Mindful journaling

by Andy Youings October 23, 2016

Mindful journaling

Painted on cave walls, carved into stone tablets, or painted onto parchment, in one form or another, humans have always kept journals. Meditations, written by the Roman Emperor Marcus Aurelius in the second half of the 2nd century AD and one of the oldest journals still widely read for its spiritual reflections and insights. Yet some are dismissive of journaling seeing it as ‘navel gazing’ or a way for teenage girls to record their romantic crushes. While keeping a journal is an act of introspection, that doesn’t mean it is not valuable or worthwhile. There are a number of health benefits that come from putting pen to paper and recording your story. In addition, as well as health, evidence would also suggest that journaling can impact and improve our lives in many other forms such as the efficiency and pace at which we carry out everyday tasks. 

Psychiatrists often encourage their patients to log how they are feeling as a form of therapy, supporting the idea that journaling helps psychological wellbeing. But you don’t need to see a psychiatrist to enjoy the benefits that come from recording and reflecting back on your feelings to your health. 

Research conducted by University of Texas psychologist and researcher, James Pennebaker found that one of the benefits to writing your thoughts down, is the ability to solve problems more effectively. This is because, typically when solving a problem we use the left side of our brain, which is recognised for its analytical ability. However, when you write things down you use the right side of your brain, offering a more creative perspective on the problem. As a result of this, you are encouraging your brain to analyse situations further to help you come up with a solution, which as a consequence encourages a more mindful response to challenging situations. For example, if something annoys or upsets you, instead of letting the irritation or hurt feelings fester inside you, writing down what happened and how you felt can act as a release. What’s more you may even find a solution by reflecting on what happened or an understanding into how to handle the situation better next time.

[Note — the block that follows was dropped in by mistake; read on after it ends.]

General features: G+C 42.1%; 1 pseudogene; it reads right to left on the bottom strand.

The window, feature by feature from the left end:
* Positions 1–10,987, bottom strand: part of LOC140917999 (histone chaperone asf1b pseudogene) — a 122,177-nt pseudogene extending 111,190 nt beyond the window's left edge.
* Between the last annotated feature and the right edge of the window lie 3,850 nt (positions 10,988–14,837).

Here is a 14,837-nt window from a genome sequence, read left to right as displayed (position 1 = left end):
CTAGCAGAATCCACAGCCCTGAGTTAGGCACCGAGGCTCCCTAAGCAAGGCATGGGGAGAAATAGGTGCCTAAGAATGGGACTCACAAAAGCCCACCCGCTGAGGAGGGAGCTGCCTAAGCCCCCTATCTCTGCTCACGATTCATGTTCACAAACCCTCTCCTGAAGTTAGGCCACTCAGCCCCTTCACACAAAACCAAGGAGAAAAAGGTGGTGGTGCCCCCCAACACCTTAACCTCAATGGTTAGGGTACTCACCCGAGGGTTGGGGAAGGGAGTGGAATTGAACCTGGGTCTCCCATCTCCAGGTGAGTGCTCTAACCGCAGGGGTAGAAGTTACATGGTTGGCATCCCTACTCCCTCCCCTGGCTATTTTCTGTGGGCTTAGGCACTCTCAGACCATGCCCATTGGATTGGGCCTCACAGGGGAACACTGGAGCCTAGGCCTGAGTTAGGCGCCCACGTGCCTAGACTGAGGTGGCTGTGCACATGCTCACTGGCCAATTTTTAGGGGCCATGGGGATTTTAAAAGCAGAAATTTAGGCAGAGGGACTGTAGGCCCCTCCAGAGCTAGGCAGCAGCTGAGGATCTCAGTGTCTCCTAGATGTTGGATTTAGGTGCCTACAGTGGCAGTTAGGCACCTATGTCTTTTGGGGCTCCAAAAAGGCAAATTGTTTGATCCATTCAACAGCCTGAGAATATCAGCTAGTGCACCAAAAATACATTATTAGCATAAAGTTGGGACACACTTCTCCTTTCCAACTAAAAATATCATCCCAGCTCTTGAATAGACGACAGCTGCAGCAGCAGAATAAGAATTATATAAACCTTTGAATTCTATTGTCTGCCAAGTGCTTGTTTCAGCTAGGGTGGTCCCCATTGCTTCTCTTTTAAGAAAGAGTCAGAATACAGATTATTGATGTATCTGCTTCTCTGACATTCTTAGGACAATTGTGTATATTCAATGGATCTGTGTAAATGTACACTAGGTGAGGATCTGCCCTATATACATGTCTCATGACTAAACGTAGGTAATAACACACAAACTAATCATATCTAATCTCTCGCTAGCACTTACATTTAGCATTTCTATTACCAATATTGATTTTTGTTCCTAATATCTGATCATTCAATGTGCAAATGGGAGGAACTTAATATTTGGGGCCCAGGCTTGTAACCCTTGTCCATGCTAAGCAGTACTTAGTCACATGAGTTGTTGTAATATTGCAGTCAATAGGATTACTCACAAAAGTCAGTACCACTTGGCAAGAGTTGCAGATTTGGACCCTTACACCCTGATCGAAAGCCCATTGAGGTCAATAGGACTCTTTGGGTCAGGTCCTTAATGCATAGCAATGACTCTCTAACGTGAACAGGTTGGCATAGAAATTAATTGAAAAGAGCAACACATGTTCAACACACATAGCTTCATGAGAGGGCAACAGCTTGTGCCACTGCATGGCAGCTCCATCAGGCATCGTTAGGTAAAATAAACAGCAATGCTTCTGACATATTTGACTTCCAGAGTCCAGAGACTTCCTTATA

Another journaling plus point is how it can help you increase your productivity. By keeping a journal, you are effectively ‘tracking’ what you are doing. Tracking is an effective method to help you achieve goals as it helps you to measure your progress. For example, if you are trying to save money or lose weight, tracking what you have done enables you to identity what is holding you back. As a result of this, it can encourage you to remove these distractions, making your goal more achievable.

Lastly, one of main benefits of journaling is reflection. This could be on how to solve problem, deal with life’s challenges or to simply to better know your own feelings. We live in a fast paced world; we have busy demanding lives where we juggle more and more. Taking time out and reflecting on our true feelings, which in the heat of the moment we may have been unaware of, can carry huge benefits. Take our word for it, mindful journaling can be a revelation.

 

References and further reading (click to view):

The Health Benefits of Journaling, Maud Purcell (via Psych Central)

Writing to Heal, Bridget Murray (via APA.org)

Journal Therapy, Kathleen Adams (via JournalTherapy.com)




Andy Youings
Andy Youings

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